Rupee falls the most in 10 months on geopolitical tensions, rising oil – Reuters

The Indian currency closed at Rs20.62 against the dirham, 42 paises weaker from Wednesday’s close of Rs20.20 or 75.65 against the dollar from its previous close of 74.56.



NA021018-DS-rupee- Indian expats send money home as the rupee hits its lowest since 2015 at the UAE Exchange Karama in Dubai on Tuesday October 02, 2018. Photo by Dhes Handumon.

Published: Thu 24 Feb 2022, 17:00

The Indian rupee fell against the dirham as oil prices surged following the Russian attack on Ukraine.

The Indian currency closed at Rs20.62 against the dirham, 42 paises weaker from Wednesday’s close of Rs20.20 or 75.65 against the dollar from its previous close of 74.56. The 1.5% drop was the rupiah’s biggest in 10 months.

“The war between Ukraine and Russia has hit global markets, with panic trading driving gold and oil prices to record highs. The rupee has suffered because of it, and although it is difficult to predict how long this swing will hold, we expect the Indian currency to touch 20.73 against the dirham or 76.10 against the dollar this week,” a LuLu Exchange spokesperson said.

“Soaring crude oil prices, persistent foreign portfolio outflows and falling equity markets will continue to put pressure on the rupiah. Strong RBI intervention is essential to prevent a deeper fall,” Sajith Kumar said. PK, CEO and Managing Director of IBMC Financial Professionals Group.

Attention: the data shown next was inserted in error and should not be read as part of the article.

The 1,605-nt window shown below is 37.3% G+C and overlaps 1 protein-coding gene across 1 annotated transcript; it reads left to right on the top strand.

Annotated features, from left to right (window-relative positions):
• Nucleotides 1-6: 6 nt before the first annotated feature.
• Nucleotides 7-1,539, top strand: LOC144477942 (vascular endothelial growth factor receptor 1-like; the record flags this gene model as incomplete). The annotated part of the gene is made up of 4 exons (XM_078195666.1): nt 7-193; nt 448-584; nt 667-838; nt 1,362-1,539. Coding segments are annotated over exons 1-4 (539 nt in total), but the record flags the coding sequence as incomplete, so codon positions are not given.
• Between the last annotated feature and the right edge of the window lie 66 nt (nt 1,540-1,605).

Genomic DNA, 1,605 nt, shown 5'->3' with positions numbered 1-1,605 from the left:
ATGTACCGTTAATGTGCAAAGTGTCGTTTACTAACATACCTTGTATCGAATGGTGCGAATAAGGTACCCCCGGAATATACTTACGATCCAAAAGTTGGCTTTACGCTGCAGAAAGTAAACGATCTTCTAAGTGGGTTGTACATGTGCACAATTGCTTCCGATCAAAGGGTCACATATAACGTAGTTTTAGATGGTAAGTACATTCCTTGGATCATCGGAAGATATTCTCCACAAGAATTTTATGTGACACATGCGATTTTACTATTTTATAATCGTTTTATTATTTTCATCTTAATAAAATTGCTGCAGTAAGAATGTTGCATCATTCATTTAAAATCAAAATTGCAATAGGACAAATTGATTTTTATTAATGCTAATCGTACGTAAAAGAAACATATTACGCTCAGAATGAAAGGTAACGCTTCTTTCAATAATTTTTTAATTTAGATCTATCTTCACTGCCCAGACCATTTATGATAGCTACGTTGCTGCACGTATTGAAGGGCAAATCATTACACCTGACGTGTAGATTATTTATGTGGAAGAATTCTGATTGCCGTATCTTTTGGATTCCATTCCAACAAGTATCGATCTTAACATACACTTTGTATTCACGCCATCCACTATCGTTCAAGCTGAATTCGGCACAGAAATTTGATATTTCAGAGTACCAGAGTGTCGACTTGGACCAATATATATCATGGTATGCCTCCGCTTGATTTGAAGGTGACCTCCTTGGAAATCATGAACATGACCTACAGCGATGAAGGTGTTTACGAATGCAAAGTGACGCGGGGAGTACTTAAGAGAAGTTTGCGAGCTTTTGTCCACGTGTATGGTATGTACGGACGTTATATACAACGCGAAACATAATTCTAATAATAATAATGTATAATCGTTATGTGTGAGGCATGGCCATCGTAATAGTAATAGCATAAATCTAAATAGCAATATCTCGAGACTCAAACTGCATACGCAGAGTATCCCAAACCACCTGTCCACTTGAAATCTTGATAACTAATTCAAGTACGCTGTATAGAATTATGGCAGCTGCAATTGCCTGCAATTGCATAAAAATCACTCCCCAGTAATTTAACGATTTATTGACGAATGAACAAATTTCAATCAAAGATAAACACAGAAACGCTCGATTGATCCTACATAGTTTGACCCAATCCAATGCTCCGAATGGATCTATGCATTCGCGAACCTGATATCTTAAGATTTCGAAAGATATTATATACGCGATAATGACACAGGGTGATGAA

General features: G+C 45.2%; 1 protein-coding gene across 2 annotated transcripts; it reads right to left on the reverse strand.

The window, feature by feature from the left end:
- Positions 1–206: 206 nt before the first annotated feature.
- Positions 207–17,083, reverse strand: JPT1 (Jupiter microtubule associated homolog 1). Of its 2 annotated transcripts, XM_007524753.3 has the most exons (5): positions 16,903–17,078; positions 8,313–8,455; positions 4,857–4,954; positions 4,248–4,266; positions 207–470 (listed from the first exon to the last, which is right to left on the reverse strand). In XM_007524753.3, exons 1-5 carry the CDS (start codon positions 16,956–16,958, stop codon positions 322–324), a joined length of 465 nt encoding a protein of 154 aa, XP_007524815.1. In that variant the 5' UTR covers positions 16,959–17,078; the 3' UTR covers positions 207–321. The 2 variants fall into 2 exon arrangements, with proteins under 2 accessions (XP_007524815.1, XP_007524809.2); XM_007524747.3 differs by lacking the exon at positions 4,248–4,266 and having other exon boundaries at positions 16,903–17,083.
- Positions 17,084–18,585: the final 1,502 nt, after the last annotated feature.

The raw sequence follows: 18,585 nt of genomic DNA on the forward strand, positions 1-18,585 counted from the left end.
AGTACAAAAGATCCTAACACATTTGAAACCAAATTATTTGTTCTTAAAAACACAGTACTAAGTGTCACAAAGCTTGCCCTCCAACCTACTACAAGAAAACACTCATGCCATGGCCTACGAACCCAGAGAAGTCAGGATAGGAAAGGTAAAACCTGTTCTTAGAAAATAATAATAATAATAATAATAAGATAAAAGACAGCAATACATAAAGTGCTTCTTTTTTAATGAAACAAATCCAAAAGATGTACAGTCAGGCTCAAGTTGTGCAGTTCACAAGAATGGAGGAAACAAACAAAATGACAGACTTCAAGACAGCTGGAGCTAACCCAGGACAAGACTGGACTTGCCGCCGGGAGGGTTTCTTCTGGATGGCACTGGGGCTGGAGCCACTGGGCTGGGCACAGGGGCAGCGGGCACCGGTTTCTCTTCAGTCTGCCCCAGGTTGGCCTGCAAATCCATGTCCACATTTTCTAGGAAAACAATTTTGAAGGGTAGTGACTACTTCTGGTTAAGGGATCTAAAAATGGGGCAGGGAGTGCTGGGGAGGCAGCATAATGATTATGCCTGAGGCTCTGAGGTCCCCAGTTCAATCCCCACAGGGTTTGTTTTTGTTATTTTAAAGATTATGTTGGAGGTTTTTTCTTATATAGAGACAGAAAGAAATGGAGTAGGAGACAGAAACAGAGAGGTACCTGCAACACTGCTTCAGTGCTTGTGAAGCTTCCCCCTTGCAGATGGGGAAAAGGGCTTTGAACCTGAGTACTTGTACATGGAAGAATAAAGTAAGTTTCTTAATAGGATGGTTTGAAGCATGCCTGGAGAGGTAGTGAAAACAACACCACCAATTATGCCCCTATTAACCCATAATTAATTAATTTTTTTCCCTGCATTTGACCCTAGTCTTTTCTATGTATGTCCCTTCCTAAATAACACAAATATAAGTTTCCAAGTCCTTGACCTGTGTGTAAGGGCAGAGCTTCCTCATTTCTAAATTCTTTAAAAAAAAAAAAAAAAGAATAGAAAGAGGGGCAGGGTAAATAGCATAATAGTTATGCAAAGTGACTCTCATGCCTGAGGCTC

Geopolitical tensions, rising crude prices and falling stock markets will continue to hurt the rupee, according to Imran Kazi, vice president of Mecklai Financial.

The Reserve Bank of India reportedly sold off dollars at 75.20 on Thursday morning, Kazi said. This provided some support for the rupee, but not for long. “It should continue towards 76 against the dollar. At least for the next few days, everything depends on the evolution of the geopolitical situation, with all other economic factors taking a back seat.

While the RBI will continue to intervene, upward pressure is likely to persist as traders run out of rupees, according to Anindya Banerjee, assistant vice president of FX derivatives at Kotak Securities.

The RBI has intervened over the past two months, helping stabilize the rupiah amid foreign portfolio outflows of nearly $13.5 billion, Banerjee said. Now, the RBI does not want the double impact of rising oil prices and a weak rupee and will continue to intervene more actively.

While the currency panics could last for a day or two, Banerjee said high oil prices are likely to remain a concern for the currency.

— issacjohn@khaleejtimes.com


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Felix J. Dixon